How Chinese Solar Glass Dumping Triggers Price War In India?

Highlights :

  • Indian solar glass companies were forced to reduce their selling prices in FY24 to compete with the cheaper imported solar glass from China and Vietnam.
  • Lower freight rates, Chinese govt subsidies and lack of tariff support against imports are making Indian solar glass expensive to Chinese counterparts.
How Chinese Solar Glass Dumping Triggers Price War In India? How Chinese Solar Glass Dumping Triggers Price War In India?

The selected Indian solar glass manufacturing companies in India had been reiterating the demand for imposing import duties (tariff barriers) against the dumping of cheap Chinese and Vietnamese solar glasses. However, it is still under consideration of the Indian government. 

The decision to impose such a duty has been shifted to September 2024 which was originally to be taken up from April of this year. The government took the decision to do away with the anti-dumping rules in August 2022. 

Unlike the solar modules and solar cells which enjoy a tariff barrier during imports to India, the domestic solar manufacturers lack any such tariff barrier support from the government. Left with no option, these solar glass companies are trying their best to fight against the cheaper Chinese solar glass and its unabated dumping in India. 

This has even led to even losses for the domestic market. For example-Borosil Renewable, a well known name in the Indian solar glass manufacturing industry recorded a post-tax loss of Rs 16.52 crores in FY24 against a profit of Rs 88.54 crores in FY23. 

The Chinese solar glass invasion in India has led to a price war in India. Many of the solar glass manufacturing companies in India like Borosil Renewables had to lower down their selling prices to compete with the cheap Chinese solar glass makers. Glimpses of the price war complexities also featured in the latest investors call of Borosil Renewables.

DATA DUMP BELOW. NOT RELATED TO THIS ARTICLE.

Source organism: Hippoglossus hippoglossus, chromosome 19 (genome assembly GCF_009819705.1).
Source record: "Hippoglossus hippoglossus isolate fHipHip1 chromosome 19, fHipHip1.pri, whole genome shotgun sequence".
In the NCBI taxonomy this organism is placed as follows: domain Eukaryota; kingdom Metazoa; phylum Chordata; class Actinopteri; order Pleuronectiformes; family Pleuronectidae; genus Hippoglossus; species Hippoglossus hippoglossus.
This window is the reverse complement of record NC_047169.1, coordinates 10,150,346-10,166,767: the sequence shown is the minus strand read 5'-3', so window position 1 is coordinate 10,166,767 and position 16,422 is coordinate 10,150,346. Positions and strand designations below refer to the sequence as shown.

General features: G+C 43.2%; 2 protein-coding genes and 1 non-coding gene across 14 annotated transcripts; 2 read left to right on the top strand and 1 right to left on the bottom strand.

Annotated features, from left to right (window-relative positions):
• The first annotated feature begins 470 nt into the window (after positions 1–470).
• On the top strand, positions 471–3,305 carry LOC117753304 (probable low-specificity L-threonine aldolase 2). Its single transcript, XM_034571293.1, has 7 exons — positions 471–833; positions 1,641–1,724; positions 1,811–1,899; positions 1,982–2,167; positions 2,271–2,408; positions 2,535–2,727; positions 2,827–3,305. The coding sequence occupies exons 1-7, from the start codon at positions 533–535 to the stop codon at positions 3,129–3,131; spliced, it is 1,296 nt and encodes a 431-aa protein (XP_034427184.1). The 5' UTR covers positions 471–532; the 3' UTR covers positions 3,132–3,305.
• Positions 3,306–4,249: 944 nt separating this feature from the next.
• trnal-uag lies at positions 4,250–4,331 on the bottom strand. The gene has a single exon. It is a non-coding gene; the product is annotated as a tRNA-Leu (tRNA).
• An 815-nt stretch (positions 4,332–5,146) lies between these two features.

As per the Indian solar glass companies, the decline in freight rates from China to India in FY23, the Chinese government support through subsidies for export of solar glass and lack of adequate support to this segment from the Indian government bolstered the solar glass exporters from China and Vietnam to dump their cheap solar glass companies. 

This has even halted the expansion plans of Indian solar glass behemoths like Borosil Renewable. PK Kheruka, Executive Chairman of the firm in an interview with Saur Energy had talked about how the company had to put their expansion plan on hold until a decision on imposition of anti-dumping on such dumping takes place.

As per the details furnished by the publicly-listed company, the average selling prices of solar glass during the year were about Rs 109 per millimeter per square meter, a serious decline of 20.2% as compared to Rs 136.5 per millimeter per square meter during the previous year.

“The floodless gates were opened for duty-free dumping of Chinese glass. Unfortunately, this was covered with a dramatic reduction in the cost of ocean freight from China and a further drop in FOB prices from China. Put together, this caused a severe decline in the landed prices of imports leading to a slashing of our margins,” Kheruka told investors recently. 

Borosil said that the domestic solar glass manufacturing capacity has now reached 2,300 tons per day as against 180 tons per day in April 2019. “Borosil remains the largest non-Chinese owned solar glass manufacturer in the world with 1,350 tons per day, including 350 tons per day in Germany,” the management said in its latest investors call

On the other hand, Indian solar glass manufacturing has also increased despite competition. “New manufacturers have commissioned new capacities at 1,300 tons per day in India taking the capacity to 2,300 tons per day,” Borosil said. 

The Indian solar glass industry has also approached the Indian government seeking investigation into the issue. It also anticipating a pro-domestic industry decision from the government in September 2024. The rise in freight rates for imports from China to India also added hopes to the Indian companies.

The Indian solar glass manufacturers are now buoyed by the expected rise of domestic solar module production after the government brought back the ALMM and also paved the way for higher demand for DCR modules with the announcement of PM Surya Ghar scheme. 

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